Written by Bertolt Brecht with Music by Kurt Weill
Directed by Susannah Martin
Musical Direction by David Möschler
Photos by Jessica Palipoli
Presented by Shotgun Players
December 3, 2009 – January 31, 2010
SAN FRANCISCO CHRONICLE “A half-decent ‘Threepenny’ is a gift at any time, and Susannah Martin’s staging of the 1928 Brecht-Weill masterpiece is better than that…Nina Ball’s set is the savaged, wastepaper-covered interior of a once grand bank. Martin makes it work equally well for every aspect of Brecht’s cross-section of capitalism…this ‘Threepenny’ is not to be missed.” – Robert Hurwitt
EAST BAY EXPRESS “In Martin’s version of the play — presented in collaboration with Shotgun Players — she stays true to the original script and concept, but reformats it for a modern audience. With the help of a talented cast and a couple of snide references to the current banking crisis, she manages to pull it off.” – Rachel Swan
SAN FRANCISCO BAY TIMES “Who is the greater criminal? The man who robs a bank, or the man who founds one?” asks the timeless 1928 Brecht/Weill epic-theatre-piece, The Threepenny Opera. And Shotgun Players’ must-see, darkly-brilliant production, staged with raw, seductive power by Susannah Martin, answers the question….Where others shoehorn in concepts based on trend, Martin slyly slides in her chosen time-period and punk aesthetic with a custom fit that’s as flattering as costumer Mark Koss’s period and character-appropriate garments. This production of The Threepenny Opera is worth every cent, and a whole lot more! It’s simply one of the best theatre productions of the year.” – Mike Ward
MY CULTURAL LANDSCAPE “Susannah Martin’s staging kept anger and irony in full force throughout the evening,,, Finding a way to make a show that was edgy in 1928 relevant to an audience in 2009 (especially after 80+ years of societal change and the globalization of financial markets) is a difficult challenge. Martin and her creative team took the bull by the horns and wrestled it to the ground quite nicely.” – George Heymont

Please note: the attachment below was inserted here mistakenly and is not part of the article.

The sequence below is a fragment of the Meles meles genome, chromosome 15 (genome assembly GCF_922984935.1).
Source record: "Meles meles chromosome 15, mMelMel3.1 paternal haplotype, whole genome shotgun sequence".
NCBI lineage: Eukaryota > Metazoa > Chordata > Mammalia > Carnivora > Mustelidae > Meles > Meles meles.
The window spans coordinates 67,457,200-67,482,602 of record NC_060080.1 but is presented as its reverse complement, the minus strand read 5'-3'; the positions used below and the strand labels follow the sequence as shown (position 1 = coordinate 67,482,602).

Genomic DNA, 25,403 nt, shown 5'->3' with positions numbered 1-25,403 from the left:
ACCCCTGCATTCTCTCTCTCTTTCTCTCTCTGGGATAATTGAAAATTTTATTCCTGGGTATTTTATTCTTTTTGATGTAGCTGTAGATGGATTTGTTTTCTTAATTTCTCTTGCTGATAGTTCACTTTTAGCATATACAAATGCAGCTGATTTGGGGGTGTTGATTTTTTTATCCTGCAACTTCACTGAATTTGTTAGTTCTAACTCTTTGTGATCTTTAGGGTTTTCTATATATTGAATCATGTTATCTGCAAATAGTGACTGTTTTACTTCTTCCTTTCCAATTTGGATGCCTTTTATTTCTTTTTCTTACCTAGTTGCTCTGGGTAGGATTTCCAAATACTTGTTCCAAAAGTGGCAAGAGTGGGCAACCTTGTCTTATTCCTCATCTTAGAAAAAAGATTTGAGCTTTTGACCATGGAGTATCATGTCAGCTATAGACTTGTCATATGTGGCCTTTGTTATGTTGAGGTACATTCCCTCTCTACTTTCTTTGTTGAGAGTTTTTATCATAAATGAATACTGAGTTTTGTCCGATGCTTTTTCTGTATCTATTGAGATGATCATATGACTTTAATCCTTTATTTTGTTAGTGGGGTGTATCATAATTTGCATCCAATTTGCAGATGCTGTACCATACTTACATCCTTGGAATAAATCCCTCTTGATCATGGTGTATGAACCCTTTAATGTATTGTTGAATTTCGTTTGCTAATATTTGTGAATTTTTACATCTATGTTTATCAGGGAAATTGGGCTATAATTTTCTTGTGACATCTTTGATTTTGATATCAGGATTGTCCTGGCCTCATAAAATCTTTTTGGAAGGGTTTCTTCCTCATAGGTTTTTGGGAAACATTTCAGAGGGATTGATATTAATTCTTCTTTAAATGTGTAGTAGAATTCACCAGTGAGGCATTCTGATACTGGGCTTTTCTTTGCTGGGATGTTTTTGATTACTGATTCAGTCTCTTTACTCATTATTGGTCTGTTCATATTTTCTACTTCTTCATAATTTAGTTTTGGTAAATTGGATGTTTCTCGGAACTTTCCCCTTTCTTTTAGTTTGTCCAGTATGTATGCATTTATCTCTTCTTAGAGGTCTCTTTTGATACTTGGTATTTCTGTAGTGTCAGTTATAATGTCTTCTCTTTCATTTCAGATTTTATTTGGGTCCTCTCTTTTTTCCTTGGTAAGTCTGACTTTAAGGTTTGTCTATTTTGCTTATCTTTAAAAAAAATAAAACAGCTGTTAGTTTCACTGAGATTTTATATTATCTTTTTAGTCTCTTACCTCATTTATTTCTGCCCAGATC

When Patrick Dooley and I began talking about this show a year ago, one of the first questions we asked ourselves was: What does it mean to do this play now? We are 21st Century Americans. Where do we go after decades of grappling with Brecht’s ideas? The catchwords about Brecht and Brechtian acting don’t mean the same thing to us now. Even Brecht’s own theories on certain totemic terms (alienation, gestus, epic theatre) changed throughout his life and were highly influenced by whatever – and whomever – he was working with at the time. How do we fully investigate these ideas and invest in them in a way that is relevant to the culture and the world that we live in now?
How do we tell the story and embrace all that is odd and contradictory about this play’s structure and characters? We all know the music and songs are inventive, catchy, and fun. But the core ideas of the show are contained in these numbers. The plot is all in the script. The story, though, and the ideas that make it tick, are in the songs. It’s easy to get lost in the duality of the play. It’s funny! No, it’s dark and scary! No, it’s about big political ideas! No, it’s a musical about a dapper guy! It’s a play about beggars – about poverty – and yet the ones we meet, under Peachum’s reign, are the wiliest Capitalists. It’s a play about a rapist and a sadist. But he compels us. It’s dark and scary and yet you have to laugh.
The notes that follow are a brief illustration of where I went over the last 6 months as I grappled with these questions.
I think about historicization and Brecht’s credo that we cannot do plays set in our own time. We need the necessary distance of another period in order to understand our own.